Draperstown (/ˌdrɛpərzˈtn, ˌdrpərz-/)[3] is a village in the Sperrin Mountains in County Londonderry, Northern Ireland. It is situated in the civil parish of Ballinascreen and is part of Mid-Ulster district. It is also part of the Church of Ireland parish of Ballynascreen and the Catholic parish of Ballinascreen, and within the former barony of Loughinsholin. The village had a population of 1,772 people in the 2011 Census.


St Columba's Church of Ireland
Location within Northern Ireland
Population1,772 (2011 Census)
CountryNorthern Ireland
Sovereign stateUnited Kingdom
Postcode districtBT
Dialling code028
EU ParliamentNorthern Ireland
NI Assembly


Draperstown had its name bestowed upon it in 1818 by the Worshipful Company of Drapers, which had previously named Moneymore as Draperstown.[4]

Prior to this however the settlement was originally known as "Borbury" (from Irish: Bóthar Buí, meaning "yellow road").[2][4] It was then recorded as being called the "Cross" in 1813 and "Moyheelan" in 1821.[4]

Despite the name given to it by the Drapers' company, locals continued to commonly refer to the settlement with a variety of names:

  • the Cross, in reference to the crossroads where the market was held,[4]
  • Moyheelan, after the townland of Moyheeland (from Irish: Maigh Chaoláin, meaning "plain of the marshy stream"), which it was founded in,[4]
  • the Cross of Ballynascreen, after the fact that it was the main crossroads in the parish of Ballynascreen,[4]
  • Ballinascreen (from Irish: Baile na Scrine, meaning "the land/territory of the shrine""),[2][4] after the Roman Catholic parish.
  • Draperstown-cross,[4] after the crossroads that were the main feature of the settlement
  • Ballynacross, of which the Irish form Baile na Croise, meaning "townland of the crossroad", is used as the present Irish name for Draperstown.[2]

The term "screen" in the popular Irish song The Verdant Braes of Screen apparently refers to Ballinascreen.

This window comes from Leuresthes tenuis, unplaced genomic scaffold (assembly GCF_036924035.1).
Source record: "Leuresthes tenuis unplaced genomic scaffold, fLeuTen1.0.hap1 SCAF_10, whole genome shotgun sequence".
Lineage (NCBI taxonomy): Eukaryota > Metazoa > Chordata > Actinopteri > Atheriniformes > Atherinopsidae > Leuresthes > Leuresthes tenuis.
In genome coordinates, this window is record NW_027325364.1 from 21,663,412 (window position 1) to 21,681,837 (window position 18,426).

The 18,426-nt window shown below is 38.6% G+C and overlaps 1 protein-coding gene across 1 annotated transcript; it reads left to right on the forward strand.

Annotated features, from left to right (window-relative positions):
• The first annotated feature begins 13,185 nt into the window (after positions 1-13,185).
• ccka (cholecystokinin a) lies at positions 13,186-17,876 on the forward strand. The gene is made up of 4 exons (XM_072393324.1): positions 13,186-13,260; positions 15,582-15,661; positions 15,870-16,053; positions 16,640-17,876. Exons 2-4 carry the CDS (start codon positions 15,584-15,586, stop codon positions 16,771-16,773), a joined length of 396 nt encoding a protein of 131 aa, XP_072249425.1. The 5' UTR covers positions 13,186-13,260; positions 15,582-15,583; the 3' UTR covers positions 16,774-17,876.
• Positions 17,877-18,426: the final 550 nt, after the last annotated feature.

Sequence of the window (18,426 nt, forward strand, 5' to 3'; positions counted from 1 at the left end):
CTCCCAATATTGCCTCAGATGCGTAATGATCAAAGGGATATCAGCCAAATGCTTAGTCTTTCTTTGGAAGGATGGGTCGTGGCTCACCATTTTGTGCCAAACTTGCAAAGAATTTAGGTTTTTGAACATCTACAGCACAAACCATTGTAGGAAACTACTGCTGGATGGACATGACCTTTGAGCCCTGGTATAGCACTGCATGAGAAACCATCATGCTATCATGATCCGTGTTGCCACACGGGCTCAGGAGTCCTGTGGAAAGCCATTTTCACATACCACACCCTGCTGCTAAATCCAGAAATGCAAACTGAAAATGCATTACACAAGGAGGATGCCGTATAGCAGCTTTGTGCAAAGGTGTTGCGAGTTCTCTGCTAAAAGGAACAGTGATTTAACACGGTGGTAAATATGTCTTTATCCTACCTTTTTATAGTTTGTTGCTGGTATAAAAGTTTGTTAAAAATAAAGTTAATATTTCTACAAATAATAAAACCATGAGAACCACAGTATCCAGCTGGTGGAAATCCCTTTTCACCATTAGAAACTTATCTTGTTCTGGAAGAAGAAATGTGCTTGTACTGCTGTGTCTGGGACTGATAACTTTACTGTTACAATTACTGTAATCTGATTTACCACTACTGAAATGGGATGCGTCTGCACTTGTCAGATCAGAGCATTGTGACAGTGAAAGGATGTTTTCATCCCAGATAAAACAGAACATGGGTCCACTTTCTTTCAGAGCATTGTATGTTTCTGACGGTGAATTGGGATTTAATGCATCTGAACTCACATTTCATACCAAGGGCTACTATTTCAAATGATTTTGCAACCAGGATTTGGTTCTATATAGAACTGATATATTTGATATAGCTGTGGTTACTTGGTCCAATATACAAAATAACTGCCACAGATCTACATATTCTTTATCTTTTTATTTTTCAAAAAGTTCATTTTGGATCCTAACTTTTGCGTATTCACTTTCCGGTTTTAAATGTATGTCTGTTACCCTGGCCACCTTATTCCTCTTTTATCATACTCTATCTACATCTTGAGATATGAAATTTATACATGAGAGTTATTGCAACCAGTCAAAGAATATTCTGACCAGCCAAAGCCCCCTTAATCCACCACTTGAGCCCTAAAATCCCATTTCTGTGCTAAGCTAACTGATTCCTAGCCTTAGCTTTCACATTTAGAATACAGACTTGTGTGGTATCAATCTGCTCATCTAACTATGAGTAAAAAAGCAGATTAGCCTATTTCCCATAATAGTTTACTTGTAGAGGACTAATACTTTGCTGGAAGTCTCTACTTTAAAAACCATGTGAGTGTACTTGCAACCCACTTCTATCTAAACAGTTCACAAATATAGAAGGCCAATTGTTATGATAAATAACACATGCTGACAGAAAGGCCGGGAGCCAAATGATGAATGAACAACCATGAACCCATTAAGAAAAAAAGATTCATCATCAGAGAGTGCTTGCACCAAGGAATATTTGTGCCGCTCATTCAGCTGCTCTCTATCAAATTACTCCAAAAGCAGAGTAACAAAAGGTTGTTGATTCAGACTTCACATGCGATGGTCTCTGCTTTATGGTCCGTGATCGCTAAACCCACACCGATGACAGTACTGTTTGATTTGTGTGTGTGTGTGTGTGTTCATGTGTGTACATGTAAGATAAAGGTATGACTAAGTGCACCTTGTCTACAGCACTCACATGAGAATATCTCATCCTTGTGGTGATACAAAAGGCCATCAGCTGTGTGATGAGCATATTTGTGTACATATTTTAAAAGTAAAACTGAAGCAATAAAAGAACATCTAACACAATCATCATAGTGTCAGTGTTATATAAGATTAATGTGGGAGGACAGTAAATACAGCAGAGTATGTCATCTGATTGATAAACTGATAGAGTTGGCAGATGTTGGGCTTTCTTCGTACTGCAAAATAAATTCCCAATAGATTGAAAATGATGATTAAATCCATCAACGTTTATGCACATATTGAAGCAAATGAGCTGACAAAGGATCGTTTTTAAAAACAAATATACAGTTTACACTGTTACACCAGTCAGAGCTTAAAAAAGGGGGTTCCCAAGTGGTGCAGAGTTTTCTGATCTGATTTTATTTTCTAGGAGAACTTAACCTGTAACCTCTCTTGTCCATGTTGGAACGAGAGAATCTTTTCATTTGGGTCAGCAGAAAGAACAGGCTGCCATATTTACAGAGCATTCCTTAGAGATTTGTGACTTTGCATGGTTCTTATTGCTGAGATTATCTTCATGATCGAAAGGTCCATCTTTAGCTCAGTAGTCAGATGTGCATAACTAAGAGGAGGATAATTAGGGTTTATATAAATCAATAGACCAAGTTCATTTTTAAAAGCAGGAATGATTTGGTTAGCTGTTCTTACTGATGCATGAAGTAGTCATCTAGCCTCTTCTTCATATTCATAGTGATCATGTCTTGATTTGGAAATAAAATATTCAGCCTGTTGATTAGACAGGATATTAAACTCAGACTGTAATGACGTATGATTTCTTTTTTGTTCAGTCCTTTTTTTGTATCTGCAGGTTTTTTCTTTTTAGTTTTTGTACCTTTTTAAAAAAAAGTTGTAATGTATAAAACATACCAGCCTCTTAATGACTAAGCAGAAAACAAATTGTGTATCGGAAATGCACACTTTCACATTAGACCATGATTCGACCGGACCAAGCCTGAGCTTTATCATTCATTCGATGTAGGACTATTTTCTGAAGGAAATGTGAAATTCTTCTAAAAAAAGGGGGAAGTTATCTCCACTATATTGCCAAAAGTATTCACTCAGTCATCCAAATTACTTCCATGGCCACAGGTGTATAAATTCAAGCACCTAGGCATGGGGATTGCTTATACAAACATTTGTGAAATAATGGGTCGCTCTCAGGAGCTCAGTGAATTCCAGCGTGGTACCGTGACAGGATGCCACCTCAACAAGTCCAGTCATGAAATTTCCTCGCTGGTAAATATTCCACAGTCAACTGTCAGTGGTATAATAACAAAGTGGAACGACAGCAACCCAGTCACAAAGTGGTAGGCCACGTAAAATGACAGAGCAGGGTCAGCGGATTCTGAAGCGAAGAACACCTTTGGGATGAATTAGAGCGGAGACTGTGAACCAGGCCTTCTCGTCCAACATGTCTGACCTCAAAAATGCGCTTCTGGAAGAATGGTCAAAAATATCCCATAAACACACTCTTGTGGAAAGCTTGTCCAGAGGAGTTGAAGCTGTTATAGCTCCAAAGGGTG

During the world war 1 Draperstown was the base of army sergeant lieutenant Gabe Horn

Local landmarks

The following are local listed buildings or special conservation areas:

  • St. Columba's Church, Church of Ireland, Tobermore Road, built 1888
  • Courthouse, 20 High Street, built 1839
  • Presbyterian Meeting House, 47 High Street, built 1843
  • The core of the village was designated a Conservation Area in 1979.


Draperstown is classified as a village by the NI Statistics and Research Agency (NISRA) (i.e. with population between 1,000 and 2,250 people). On Census day (29 April 2001) there were 1,638 people living in Draperstown.[5] Of these:

  • 24.4% were aged under 16 and 15.0% were aged 60 and over
  • 48.9% of the population were male and 51.1% were female
  • 96.7% were from a Catholic background and 2.8% were from a Protestant background
  • 4.3% of people aged 16–74 were unemployed.


The acclaimed Glasgowbury Festival was held near Draperstown. Local bands, as well as some more famous names appeared. The last event was held on Saturday, 21 July 2012. Sperrins Balloon Festival also is held in Draperstown every year, with hot air balloon enthusiasts gathering in Draperstown.


Draperstown railway station opened on 20 July 1883, closed for passenger traffic on 1 October 1930 and finally closed altogether on 3 July 1950.[6] The Draperstown branch ran from Magherafelt with an intermediate station at Desertmartin.


  • Naíscoil na Speiríní, an Irish language medium pre-school, in which all subjects are taught in Irish.
  • Gaelscoil na Speiríní, an Irish language medium primary school, in which all subjects are taught in Irish.
  • St Mary's Primary School
  • St Colm's High School


See also


  1. "Gaun forrit". Special EU Programmes Body. Archived from the original on 5 November 2012. Retrieved 5 April 2017.
  2. The Placenames Branch (Department of Community, Equality and Gaeltacht Affairs)
  3. Toner, Gregory. Place-Names of Northern Ireland, p. 85. Queen's University of Belfast, 1996; ISBN 0-85389-613-5
  4. Toner, Gregory; Place-Names of Northern Ireland, Volume Five, County Derry I, The Moyola Valley, 1996. ISBN 0-85389-613-5
  5. Ward Information for Draperstown at NINIS Website
  6. "Draperstown station" (PDF). Railscot - Irish Railways. Retrieved 12 October 2007.
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